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2. General System Setup

2.1 Keyboard

First of all, how to configure the keyboard. If you missed this step during installation or have changed your keyboard, you'll have to:

Upon the next reboot, the keyboard will work fine.

2.2 Kernel

IMHO, the first thing to do next is build a kernel that best suits your system. It's very simple to do but, in any case, refer to the README file in /usr/src/linux/. Hints:

2.3 Bootup Messages

If you want to customise the bootup messages, check whether your /etc/rc.d/rc.local overwrites /etc/issue and /etc/motd. If so, get your hands on your editor and go.

2.4 Hostname

Issuing the command hostname new_host_name is not enough. Edit /etc/sysconfig/network and change the hostname therein.

2.5 Sendmail Lock

On some systems, sendmail locks the machine at boot time. Make sure your /etc/hosts contains a line that reads localhost

2.6 Device Drivers

Devices in /dev (or better, links to the actual device drivers) may be missing. Check what devices your mouse, modem, and CD-ROM drive correspond to, then do what follows:

~# cd /dev
/dev# ln -s /dev/cua0 mouse
/dev# ln -s /dev/cua1 modem
/dev# ln -s /dev/hdb cdrom

and, if you want, do chmod 666 to these devices to make them fully accessible by every user. Tip: in some laptops the mouse device is /dev/psaux: take this into account also when configuring X11.

In addition, you'll want to make the floppy accessible by non-root users with chmod 666 /dev/fd*. This is bound to cause security problems, but I don't know the details. Comments on this are welcome.

2.7 Mouse

gpm mouse services are useful to perform cut and paste in console and to use the mouse in some apps. Check that you have a file called /etc/sysconfig/mouse and that it reads:


Moreover, you must have a file /etc/rc.d/init.d/gpm. Of course, make sure this configuration is right for your mouse type. Tip: in some laptops, MOUSETYPE is ``PS/2''.

2.8 Mount Points

It's handy to have mount points for the floppy, the CD-ROM, the DOS partition, and other devices. For example, you may do the following:

~# cd /mnt
/# mkdir a: ; mkdir floppy ; mkdir cdrom ; mkdir win ; mkdir zip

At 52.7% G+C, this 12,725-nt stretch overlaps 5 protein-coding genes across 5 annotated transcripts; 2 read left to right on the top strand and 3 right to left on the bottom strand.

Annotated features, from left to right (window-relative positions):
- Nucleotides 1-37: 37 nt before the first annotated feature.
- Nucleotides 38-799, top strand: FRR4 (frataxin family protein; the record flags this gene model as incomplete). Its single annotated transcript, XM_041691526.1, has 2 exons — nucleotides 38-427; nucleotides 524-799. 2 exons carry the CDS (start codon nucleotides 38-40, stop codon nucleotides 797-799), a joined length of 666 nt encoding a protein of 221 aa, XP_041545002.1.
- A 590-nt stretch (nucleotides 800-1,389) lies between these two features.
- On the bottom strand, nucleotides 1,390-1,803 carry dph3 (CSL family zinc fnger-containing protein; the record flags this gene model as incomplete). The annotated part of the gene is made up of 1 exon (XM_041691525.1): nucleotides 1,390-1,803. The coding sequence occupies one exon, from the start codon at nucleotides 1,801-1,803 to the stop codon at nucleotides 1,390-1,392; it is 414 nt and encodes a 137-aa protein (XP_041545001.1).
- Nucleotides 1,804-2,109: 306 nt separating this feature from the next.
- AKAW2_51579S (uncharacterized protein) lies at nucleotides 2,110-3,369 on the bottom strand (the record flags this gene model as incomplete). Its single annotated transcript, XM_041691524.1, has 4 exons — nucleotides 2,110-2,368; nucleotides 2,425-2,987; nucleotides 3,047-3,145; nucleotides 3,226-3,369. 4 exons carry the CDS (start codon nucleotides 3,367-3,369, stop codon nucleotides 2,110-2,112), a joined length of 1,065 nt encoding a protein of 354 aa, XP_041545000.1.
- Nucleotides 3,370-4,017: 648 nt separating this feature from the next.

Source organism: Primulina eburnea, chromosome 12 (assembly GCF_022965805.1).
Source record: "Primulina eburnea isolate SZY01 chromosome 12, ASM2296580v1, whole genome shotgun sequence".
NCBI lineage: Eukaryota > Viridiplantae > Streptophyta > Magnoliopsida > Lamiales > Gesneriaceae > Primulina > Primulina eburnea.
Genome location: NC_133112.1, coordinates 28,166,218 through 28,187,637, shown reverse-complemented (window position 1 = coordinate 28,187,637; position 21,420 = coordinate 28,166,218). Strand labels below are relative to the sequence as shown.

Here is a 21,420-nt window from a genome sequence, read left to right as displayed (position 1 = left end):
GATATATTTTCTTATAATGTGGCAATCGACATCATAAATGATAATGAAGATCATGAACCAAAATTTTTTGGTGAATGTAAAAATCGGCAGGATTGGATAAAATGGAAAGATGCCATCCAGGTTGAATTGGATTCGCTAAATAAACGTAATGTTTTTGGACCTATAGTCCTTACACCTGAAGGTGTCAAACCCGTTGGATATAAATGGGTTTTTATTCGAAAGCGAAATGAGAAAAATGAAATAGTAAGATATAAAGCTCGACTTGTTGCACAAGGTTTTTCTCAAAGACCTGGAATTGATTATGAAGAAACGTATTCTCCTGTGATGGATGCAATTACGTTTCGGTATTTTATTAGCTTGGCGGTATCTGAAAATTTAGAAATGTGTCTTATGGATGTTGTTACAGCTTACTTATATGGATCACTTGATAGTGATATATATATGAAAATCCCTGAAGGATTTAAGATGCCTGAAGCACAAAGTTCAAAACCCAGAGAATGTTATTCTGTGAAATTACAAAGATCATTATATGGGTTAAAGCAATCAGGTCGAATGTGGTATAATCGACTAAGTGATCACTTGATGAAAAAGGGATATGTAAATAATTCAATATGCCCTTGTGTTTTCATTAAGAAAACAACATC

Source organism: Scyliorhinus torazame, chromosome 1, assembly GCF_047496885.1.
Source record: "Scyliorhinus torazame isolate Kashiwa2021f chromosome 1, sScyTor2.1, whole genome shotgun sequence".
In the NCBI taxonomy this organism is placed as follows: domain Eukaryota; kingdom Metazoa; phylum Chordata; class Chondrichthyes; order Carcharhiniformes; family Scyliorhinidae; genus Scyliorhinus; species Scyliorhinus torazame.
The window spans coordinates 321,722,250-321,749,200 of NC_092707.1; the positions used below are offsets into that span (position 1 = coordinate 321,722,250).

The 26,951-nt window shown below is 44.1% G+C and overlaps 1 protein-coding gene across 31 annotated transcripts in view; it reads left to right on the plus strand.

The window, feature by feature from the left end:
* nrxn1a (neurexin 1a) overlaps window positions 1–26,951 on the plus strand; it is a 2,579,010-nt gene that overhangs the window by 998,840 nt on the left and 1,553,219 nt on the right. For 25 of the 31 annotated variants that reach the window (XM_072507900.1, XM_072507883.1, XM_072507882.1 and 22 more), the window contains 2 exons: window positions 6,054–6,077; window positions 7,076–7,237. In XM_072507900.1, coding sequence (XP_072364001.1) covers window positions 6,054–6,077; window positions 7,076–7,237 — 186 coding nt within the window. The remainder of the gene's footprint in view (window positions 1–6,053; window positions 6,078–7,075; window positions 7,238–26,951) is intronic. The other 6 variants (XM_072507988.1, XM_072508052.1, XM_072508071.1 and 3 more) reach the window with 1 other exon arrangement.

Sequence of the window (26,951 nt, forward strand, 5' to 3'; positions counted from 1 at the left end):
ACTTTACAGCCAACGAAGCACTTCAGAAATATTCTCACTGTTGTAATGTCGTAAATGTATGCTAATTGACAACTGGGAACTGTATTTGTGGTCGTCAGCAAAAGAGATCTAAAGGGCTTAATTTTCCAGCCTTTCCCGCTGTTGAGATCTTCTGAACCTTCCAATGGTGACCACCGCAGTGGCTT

This creates mount points for an MS-DOS floppy, an ext2 floppy, the CD-ROM, the DOS partition, and the parallel port Zip drive.

Now edit the file /etc/fstab and add the following entries:

/dev/fd0        /mnt/a:         msdos           user,noauto 0 1
/dev/fd0        /mnt/floppy     ext2            user,noauto 0 1
/dev/cdrom      /mnt/cdrom      iso9660         ro,user,noauto 0 1
/dev/hda1       /mnt/dos        msdos           user,noauto 0 1
/dev/sda4       /mnt/zip        vfat            user,noauto 0 1

Obviously, you must use the correct device in the first field. To access Win95 long names, use vfat instead of msdos in the last line. This doesn't (yet) apply to vfat32, though.

2.9 LILO and Loadlin

Many users want their PC to run both Linux and DOS/Windows, and want to choose at boot time which os to use. Let's suppose that /dev/hda1 contains DOS/Windows and that /dev/hda2 contains Linux.

Do what follows:

~# fdisk
Using /dev/hda as default device!

Command (m for help):a
Partition number (1-4): 2

Command (m for help):w

This makes the Linux partition bootable; this step ought to be carried out by activate when running LILO's QuickInst, but it won't work with my Red Hat.

Write this basic /etc/lilo.conf file:

boot = /dev/hda2
delay = 50
# message = /boot/bootmesg.txt  # write your own
root = current
image = /boot/vmlinuz
  label = linux
other = /dev/hda1
  table = /dev/hda
  label = dos

Now issue /sbin/lilo and you're set. Being LILO a crucial part of your installation, you're strongly advised to read its documentation anyway.

To boot Linux from DOS without resetting, put LOADLIN.EXE in a directory (in the DOS partition!) included in the DOS path; then copy your kernel to, say, C:\DOS\VMLINUZ. The following .BAT file will boot linux:

rem   linux.bat
smartdrv /C
loadlin c:\dos\vmlinuz root=/dev/hda2 r

I you use Windows 95, set the properties of this .BAT so as it starts in MS-DOS mode.

2.10 Printer Configuration

Red Hat has a fine configuration tool that worked wonderfully for my HP DeskJet 400; if you don't use Red Hat, manual configuration follows.

Let's suppose you have a non-PostScript printer you want to use to print raw text (e.g., C source files) and PostScript files via GhostScript, which is assumed to be already installed.

Setting up the printer involves a few steps:

For more complex or exotic printing configurations, the Printing-HOWTO awaits you.

For Red hat users: be aware that the GSDEVICE chosen by Printtool will work, but is not necessarily the best for your printer. You may consider fiddling a bit with the file postscript.cfg; for instance, I changed GSDEVICE from cdj500 to djet500 and now my prints come out much quicker.

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